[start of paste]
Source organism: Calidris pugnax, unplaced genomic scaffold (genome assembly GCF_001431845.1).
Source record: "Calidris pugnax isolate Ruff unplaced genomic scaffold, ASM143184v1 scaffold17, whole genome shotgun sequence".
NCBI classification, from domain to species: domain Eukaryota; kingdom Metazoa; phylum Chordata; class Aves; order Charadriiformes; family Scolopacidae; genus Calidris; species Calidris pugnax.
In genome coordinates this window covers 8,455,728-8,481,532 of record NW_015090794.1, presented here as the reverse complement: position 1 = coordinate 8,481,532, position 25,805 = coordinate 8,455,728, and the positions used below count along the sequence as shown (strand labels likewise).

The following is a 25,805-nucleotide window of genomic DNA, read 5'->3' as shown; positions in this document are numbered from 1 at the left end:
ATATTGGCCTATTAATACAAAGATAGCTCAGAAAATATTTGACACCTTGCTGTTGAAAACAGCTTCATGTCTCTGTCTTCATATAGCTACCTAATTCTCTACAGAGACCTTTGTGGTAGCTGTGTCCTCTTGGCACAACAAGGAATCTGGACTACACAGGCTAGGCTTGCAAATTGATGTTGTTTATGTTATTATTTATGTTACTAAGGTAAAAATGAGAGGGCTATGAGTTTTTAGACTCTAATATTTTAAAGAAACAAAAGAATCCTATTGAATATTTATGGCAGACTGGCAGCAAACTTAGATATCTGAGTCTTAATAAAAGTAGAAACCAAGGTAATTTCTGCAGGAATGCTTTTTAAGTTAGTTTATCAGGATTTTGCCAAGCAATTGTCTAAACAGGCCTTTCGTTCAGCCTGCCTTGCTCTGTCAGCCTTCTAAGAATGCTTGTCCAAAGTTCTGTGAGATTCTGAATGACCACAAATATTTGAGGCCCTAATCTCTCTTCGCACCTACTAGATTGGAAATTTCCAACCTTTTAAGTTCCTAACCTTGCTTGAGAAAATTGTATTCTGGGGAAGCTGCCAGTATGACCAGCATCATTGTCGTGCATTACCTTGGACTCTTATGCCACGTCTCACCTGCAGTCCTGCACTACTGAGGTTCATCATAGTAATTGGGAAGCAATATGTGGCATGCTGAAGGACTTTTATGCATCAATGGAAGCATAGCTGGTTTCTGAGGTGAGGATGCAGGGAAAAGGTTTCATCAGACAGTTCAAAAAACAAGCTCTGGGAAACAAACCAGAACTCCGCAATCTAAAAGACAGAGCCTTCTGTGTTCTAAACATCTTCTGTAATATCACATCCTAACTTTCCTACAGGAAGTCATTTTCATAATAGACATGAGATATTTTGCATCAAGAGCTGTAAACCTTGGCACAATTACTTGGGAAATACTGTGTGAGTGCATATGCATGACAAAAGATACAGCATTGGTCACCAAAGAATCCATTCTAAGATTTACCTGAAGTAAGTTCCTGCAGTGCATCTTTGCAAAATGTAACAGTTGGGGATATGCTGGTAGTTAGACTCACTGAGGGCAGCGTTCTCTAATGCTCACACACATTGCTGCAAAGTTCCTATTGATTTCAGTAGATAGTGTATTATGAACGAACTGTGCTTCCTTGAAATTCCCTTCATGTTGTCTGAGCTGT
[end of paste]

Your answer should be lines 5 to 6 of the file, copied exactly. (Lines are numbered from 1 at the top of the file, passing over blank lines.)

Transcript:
The following is a 25,805-nucleotide window of genomic DNA, read 5'->3' as shown; positions in this document are numbered from 1 at the left end:
ATATTGGCCTATTAATACAAAGATAGCTCAGAAAATATTTGACACCTTGCTGTTGAAAACAGCTTCATGTCTCTGTCTTCATATAGCTACCTAATTCTCTACAGAGACCTTTGTGGTAGCTGTGTCCTCTTGGCACAACAAGGAATCTGGACTACACAGGCTAGGCTTGCAAATTGATGTTGTTTATGTTATTATTTATGTTACTAAGGTAAAAATGAGAGGGCTATGAGTTTTTAGACTCTAATATTTTAAAGAAACAAAAGAATCCTATTGAATATTTATGGCAGACTGGCAGCAAACTTAGATATCTGAGTCTTAATAAAAGTAGAAACCAAGGTAATTTCTGCAGGAATGCTTTTTAAGTTAGTTTATCAGGATTTTGCCAAGCAATTGTCTAAACAGGCCTTTCGTTCAGCCTGCCTTGCTCTGTCAGCCTTCTAAGAATGCTTGTCCAAAGTTCTGTGAGATTCTGAATGACCACAAATATTTGAGGCCCTAATCTCTCTTCGCACCTACTAGATTGGAAATTTCCAACCTTTTAAGTTCCTAACCTTGCTTGAGAAAATTGTATTCTGGGGAAGCTGCCAGTATGACCAGCATCATTGTCGTGCATTACCTTGGACTCTTATGCCACGTCTCACCTGCAGTCCTGCACTACTGAGGTTCATCATAGTAATTGGGAAGCAATATGTGGCATGCTGAAGGACTTTTATGCATCAATGGAAGCATAGCTGGTTTCTGAGGTGAGGATGCAGGGAAAAGGTTTCATCAGACAGTTCAAAAAACAAGCTCTGGGAAACAAACCAGAACTCCGCAATCTAAAAGACAGAGCCTTCTGTGTTCTAAACATCTTCTGTAATATCACATCCTAACTTTCCTACAGGAAGTCATTTTCATAATAGACATGAGATATTTTGCATCAAGAGCTGTAAACCTTGGCACAATTACTTGGGAAATACTGTGTGAGTGCATATGCATGACAAAAGATACAGCATTGGTCACCAAAGAATCCATTCTAAGATTTACCTGAAGTAAGTTCCTGCAGTGCATCTTTGCAAAATGTAACAGTTGGGGATATGCTGGTAGTTAGACTCACTGAGGGCAGCGTTCTCTAATGCTCACACACATTGCTGCAAAGTTCCTATTGATTTCAGTAGATAGTGTATTATGAACGAACTGTGCTTCCTTGAAATTCCCTTCATGTTGTCTGAGCTGT